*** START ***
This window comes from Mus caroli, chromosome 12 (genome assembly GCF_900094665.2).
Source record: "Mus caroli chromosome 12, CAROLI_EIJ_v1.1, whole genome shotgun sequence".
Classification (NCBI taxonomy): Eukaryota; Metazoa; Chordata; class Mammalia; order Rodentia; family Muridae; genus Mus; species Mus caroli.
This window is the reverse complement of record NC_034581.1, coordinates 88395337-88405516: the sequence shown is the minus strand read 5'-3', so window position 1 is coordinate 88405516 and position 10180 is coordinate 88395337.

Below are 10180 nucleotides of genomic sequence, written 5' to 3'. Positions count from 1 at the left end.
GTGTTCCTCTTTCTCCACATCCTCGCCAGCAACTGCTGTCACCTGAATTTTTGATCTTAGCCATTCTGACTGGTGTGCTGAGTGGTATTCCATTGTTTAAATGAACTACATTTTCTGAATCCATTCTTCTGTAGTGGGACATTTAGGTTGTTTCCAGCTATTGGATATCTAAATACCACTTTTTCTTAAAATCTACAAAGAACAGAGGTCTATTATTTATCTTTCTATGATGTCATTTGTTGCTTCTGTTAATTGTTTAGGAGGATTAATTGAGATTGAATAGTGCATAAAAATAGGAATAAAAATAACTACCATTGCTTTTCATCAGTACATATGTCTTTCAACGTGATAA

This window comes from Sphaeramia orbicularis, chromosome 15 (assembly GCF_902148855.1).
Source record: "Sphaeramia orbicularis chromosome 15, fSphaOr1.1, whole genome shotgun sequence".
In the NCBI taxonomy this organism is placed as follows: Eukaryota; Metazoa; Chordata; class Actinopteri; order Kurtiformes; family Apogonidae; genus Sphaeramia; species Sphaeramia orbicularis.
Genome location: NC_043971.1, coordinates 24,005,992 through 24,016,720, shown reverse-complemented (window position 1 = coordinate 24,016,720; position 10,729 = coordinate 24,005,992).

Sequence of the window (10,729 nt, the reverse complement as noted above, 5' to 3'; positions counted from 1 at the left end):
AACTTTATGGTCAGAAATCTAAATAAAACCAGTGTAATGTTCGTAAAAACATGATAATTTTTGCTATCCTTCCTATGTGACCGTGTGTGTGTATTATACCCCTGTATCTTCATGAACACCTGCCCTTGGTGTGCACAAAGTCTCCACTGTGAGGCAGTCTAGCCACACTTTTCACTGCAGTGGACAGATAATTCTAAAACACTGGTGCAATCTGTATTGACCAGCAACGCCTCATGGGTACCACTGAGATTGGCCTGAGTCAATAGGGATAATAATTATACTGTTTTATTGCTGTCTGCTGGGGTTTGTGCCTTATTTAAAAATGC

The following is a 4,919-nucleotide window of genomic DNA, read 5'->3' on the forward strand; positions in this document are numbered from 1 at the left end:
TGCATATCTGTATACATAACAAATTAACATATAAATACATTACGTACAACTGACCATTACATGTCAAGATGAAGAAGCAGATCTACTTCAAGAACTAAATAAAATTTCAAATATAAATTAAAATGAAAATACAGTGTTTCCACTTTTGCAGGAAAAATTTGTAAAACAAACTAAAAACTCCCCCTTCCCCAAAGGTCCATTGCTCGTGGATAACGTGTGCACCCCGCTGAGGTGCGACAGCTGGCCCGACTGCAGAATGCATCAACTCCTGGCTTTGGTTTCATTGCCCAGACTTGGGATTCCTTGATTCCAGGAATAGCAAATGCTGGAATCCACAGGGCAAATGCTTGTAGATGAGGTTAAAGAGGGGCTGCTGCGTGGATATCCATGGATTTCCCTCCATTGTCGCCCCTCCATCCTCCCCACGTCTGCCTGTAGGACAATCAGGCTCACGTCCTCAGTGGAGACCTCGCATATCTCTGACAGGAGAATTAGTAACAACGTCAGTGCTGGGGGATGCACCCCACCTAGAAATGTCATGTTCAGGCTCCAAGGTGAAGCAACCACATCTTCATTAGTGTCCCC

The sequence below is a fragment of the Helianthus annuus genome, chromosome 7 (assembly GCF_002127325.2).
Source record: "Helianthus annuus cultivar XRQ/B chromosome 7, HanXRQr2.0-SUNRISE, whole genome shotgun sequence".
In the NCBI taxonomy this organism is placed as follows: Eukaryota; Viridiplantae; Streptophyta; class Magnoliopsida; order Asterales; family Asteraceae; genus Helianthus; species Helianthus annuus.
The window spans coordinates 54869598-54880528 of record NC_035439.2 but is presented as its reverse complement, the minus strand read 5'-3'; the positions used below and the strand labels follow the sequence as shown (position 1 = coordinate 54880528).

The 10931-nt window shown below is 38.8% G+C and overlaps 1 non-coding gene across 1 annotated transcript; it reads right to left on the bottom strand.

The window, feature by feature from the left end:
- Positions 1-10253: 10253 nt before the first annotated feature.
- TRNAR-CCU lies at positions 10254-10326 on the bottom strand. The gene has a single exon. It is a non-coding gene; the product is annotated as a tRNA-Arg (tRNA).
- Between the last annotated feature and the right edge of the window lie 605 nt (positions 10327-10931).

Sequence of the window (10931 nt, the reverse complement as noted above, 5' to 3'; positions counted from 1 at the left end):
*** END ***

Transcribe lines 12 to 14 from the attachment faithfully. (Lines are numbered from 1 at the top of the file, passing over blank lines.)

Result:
AACTTTATGGTCAGAAATCTAAATAAAACCAGTGTAATGTTCGTAAAAACATGATAATTTTTGCTATCCTTCCTATGTGACCGTGTGTGTGTATTATACCCCTGTATCTTCATGAACACCTGCCCTTGGTGTGCACAAAGTCTCCACTGTGAGGCAGTCTAGCCACACTTTTCACTGCAGTGGACAGATAATTCTAAAACACTGGTGCAATCTGTATTGACCAGCAACGCCTCATGGGTACCACTGAGATTGGCCTGAGTCAATAGGGATAATAATTATACTGTTTTATTGCTGTCTGCTGGGGTTTGTGCCTTATTTAAAAATGC

The following is a 4,919-nucleotide window of genomic DNA, read 5'->3' on the forward strand; positions in this document are numbered from 1 at the left end:
TGCATATCTGTATACATAACAAATTAACATATAAATACATTACGTACAACTGACCATTACATGTCAAGATGAAGAAGCAGATCTACTTCAAGAACTAAATAAAATTTCAAATATAAATTAAAATGAAAATACAGTGTTTCCACTTTTGCAGGAAAAATTTGTAAAACAAACTAAAAACTCCCCCTTCCCCAAAGGTCCATTGCTCGTGGATAACGTGTGCACCCCGCTGAGGTGCGACAGCTGGCCCGACTGCAGAATGCATCAACTCCTGGCTTTGGTTTCATTGCCCAGACTTGGGATTCCTTGATTCCAGGAATAGCAAATGCTGGAATCCACAGGGCAAATGCTTGTAGATGAGGTTAAAGAGGGGCTGCTGCGTGGATATCCATGGATTTCCCTCCATTGTCGCCCCTCCATCCTCCCCACGTCTGCCTGTAGGACAATCAGGCTCACGTCCTCAGTGGAGACCTCGCATATCTCTGACAGGAGAATTAGTAACAACGTCAGTGCTGGGGGATGCACCCCACCTAGAAATGTCATGTTCAGGCTCCAAGGTGAAGCAACCACATCTTCATTAGTGTCCCC